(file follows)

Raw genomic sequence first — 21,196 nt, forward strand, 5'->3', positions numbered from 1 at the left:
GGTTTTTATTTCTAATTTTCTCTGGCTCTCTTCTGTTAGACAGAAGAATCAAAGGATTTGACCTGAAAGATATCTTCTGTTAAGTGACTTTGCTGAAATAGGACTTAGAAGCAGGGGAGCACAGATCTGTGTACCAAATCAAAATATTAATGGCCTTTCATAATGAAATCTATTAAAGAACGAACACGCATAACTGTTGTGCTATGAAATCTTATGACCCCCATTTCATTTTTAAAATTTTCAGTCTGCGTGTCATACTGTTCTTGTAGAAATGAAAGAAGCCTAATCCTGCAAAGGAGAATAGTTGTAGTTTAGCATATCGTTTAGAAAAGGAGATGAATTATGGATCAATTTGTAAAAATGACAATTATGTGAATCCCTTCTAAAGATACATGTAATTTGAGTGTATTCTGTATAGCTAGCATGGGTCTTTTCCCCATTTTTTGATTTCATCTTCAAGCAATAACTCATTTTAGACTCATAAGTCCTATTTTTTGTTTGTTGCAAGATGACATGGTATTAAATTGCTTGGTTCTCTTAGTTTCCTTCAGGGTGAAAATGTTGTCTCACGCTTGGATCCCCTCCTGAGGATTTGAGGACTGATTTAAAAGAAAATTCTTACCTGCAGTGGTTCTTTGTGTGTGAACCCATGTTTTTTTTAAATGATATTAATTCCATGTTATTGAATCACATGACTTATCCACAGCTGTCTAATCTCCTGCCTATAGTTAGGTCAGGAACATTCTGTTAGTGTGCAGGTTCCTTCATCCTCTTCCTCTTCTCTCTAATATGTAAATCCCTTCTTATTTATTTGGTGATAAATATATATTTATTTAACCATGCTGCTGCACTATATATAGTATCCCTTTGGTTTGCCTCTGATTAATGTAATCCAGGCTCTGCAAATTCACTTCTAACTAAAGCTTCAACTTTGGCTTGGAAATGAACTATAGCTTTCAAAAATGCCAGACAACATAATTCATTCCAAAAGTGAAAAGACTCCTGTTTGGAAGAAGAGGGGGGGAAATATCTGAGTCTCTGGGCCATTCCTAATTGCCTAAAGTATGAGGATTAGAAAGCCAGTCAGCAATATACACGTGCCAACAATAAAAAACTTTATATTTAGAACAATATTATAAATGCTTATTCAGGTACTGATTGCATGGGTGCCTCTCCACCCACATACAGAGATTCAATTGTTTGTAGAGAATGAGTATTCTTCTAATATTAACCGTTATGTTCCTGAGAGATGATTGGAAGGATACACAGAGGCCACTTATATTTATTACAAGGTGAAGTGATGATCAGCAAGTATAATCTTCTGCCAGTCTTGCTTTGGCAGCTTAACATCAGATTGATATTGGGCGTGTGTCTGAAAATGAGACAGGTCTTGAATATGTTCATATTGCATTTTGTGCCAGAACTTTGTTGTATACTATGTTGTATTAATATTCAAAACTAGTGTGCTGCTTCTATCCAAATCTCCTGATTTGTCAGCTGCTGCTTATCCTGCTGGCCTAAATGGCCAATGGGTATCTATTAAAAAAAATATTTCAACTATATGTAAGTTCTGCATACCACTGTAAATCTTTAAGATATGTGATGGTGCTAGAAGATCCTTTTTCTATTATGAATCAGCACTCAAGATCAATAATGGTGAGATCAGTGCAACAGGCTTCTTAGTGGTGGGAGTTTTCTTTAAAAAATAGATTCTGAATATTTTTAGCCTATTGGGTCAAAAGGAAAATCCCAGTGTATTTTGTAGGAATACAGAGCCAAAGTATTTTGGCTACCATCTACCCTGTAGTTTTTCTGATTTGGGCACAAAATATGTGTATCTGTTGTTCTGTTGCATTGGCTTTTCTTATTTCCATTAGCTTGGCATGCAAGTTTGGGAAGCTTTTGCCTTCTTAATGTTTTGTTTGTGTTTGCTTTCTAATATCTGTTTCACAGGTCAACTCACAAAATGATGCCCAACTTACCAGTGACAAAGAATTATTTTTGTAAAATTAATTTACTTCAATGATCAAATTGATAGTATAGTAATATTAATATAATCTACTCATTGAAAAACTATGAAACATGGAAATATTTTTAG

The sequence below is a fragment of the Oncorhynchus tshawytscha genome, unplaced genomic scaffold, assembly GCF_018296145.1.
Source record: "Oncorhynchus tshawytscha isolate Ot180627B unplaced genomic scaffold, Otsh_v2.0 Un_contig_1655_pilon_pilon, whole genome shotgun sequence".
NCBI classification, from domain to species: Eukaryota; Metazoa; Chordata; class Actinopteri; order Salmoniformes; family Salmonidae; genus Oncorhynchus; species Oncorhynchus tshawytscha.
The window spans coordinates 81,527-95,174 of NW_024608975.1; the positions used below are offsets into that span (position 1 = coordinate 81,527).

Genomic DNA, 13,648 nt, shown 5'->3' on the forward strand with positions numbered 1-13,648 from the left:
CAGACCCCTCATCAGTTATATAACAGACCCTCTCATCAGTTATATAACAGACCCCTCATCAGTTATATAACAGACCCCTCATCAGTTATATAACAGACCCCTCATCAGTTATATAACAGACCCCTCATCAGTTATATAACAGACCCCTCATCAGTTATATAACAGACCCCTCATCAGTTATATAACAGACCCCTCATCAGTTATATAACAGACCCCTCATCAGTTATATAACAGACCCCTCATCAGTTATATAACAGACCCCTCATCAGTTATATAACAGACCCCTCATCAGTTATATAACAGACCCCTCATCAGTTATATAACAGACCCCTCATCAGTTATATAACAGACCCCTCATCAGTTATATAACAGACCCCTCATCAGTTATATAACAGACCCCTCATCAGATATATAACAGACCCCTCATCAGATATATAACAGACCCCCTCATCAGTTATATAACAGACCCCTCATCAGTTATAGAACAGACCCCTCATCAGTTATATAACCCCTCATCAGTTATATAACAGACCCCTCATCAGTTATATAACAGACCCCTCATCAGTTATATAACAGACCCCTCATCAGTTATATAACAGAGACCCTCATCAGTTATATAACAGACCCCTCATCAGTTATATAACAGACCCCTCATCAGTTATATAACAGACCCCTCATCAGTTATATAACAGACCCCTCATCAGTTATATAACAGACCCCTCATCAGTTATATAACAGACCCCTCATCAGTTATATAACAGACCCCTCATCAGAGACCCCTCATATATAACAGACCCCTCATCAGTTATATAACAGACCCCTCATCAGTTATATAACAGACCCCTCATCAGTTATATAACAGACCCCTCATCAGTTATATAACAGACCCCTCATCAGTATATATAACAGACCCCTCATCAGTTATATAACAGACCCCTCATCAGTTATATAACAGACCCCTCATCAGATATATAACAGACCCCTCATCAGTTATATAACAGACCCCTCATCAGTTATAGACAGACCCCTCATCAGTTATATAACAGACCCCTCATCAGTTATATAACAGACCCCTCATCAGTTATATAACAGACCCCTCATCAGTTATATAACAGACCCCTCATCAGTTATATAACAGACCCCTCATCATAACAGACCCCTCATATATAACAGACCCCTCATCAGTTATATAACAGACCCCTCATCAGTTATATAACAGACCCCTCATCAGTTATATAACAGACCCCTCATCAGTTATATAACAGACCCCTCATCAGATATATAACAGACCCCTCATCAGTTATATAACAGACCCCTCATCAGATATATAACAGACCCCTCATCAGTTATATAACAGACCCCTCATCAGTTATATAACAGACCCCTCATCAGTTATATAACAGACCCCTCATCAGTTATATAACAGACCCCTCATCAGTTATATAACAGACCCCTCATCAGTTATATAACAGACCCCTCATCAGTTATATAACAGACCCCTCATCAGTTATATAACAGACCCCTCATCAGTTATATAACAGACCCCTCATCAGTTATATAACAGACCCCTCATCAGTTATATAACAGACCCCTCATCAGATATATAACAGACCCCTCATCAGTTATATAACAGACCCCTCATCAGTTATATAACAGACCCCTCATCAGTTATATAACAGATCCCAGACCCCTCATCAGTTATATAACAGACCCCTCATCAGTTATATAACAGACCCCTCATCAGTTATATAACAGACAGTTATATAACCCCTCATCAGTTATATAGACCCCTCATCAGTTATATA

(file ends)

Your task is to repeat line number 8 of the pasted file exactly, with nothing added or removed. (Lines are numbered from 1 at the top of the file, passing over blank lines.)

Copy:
CAGACCCCTCATCAGTTATATAACAGACCCTCTCATCAGTTATATAACAGACCCCTCATCAGTTATATAACAGACCCCTCATCAGTTATATAACAGACCCCTCATCAGTTATATAACAGACCCCTCATCAGTTATATAACAGACCCCTCATCAGTTATATAACAGACCCCTCATCAGTTATATAACAGACCCCTCATCAGTTATATAACAGACCCCTCATCAGTTATATAACAGACCCCTCATCAGTTATATAACAGACCCCTCATCAGTTATATAACAGACCCCTCATCAGTTATATAACAGACCCCTCATCAGTTATATAACAGACCCCTCATCAGTTATATAACAGACCCCTCATCAGTTATATAACAGACCCCTCATCAGTTATATAACAGACCCCTCATCAGATATATAACAGACCCCTCATCAGATATATAACAGACCCCCTCATCAGTTATATAACAGACCCCTCATCAGTTATAGAACAGACCCCTCATCAGTTATATAACCCCTCATCAGTTATATAACAGACCCCTCATCAGTTATATAACAGACCCCTCATCAGTTATATAACAGACCCCTCATCAGTTATATAACAGAGACCCTCATCAGTTATATAACAGACCCCTCATCAGTTATATAACAGACCCCTCATCAGTTATATAACAGACCCCTCATCAGTTATATAACAGACCCCTCATCAGTTATATAACAGACCCCTCATCAGTTATATAACAGACCCCTCATCAGTTATATAACAGACCCCTCATCAGAGACCCCTCATATATAACAGACCCCTCATCAGTTATATAACAGACCCCTCATCAGTTATATAACAGACCCCTCATCAGTTATATAACAGACCCCTCATCAGTTATATAACAGACCCCTCATCAGTATATATAACAGACCCCTCATCAGTTATATAACAGACCCCTCATCAGTTATATAACAGACCCCTCATCAGATATATAACAGACCCCTCATCAGTTATATAACAGACCCCTCATCAGTTATAGACAGACCCCTCATCAGTTATATAACAGACCCCTCATCAGTTATATAACAGACCCCTCATCAGTTATATAACAGACCCCTCATCAGTTATATAACAGACCCCTCATCAGTTATATAACAGACCCCTCATCATAACAGACCCCTCATATATAACAGACCCCTCATCAGTTATATAACAGACCCCTCATCAGTTATATAACAGACCCCTCATCAGTTATATAACAGACCCCTCATCAGTTATATAACAGACCCCTCATCAGATATATAACAGACCCCTCATCAGTTATATAACAGACCCCTCATCAGATATATAACAGACCCCTCATCAGTTATATAACAGACCCCTCATCAGTTATATAACAGACCCCTCATCAGTTATATAACAGACCCCTCATCAGTTATATAACAGACCCCTCATCAGTTATATAACAGACCCCTCATCAGTTATATAACAGACCCCTCATCAGTTATATAACAGACCCCTCATCAGTTATATAACAGACCCCTCATCAGTTATATAACAGACCCCTCATCAGTTATATAACAGACCCCTCATCAGTTATATAACAGACCCCTCATCAGATATATAACAGACCCCTCATCAGTTATATAACAGACCCCTCATCAGTTATATAACAGACCCCTCATCAGTTATATAACAGATCCCAGACCCCTCATCAGTTATATAACAGACCCCTCATCAGTTATATAACAGACCCCTCATCAGTTATATAACAGACAGTTATATAACCCCTCATCAGTTATATAGACCCCTCATCAGTTATATA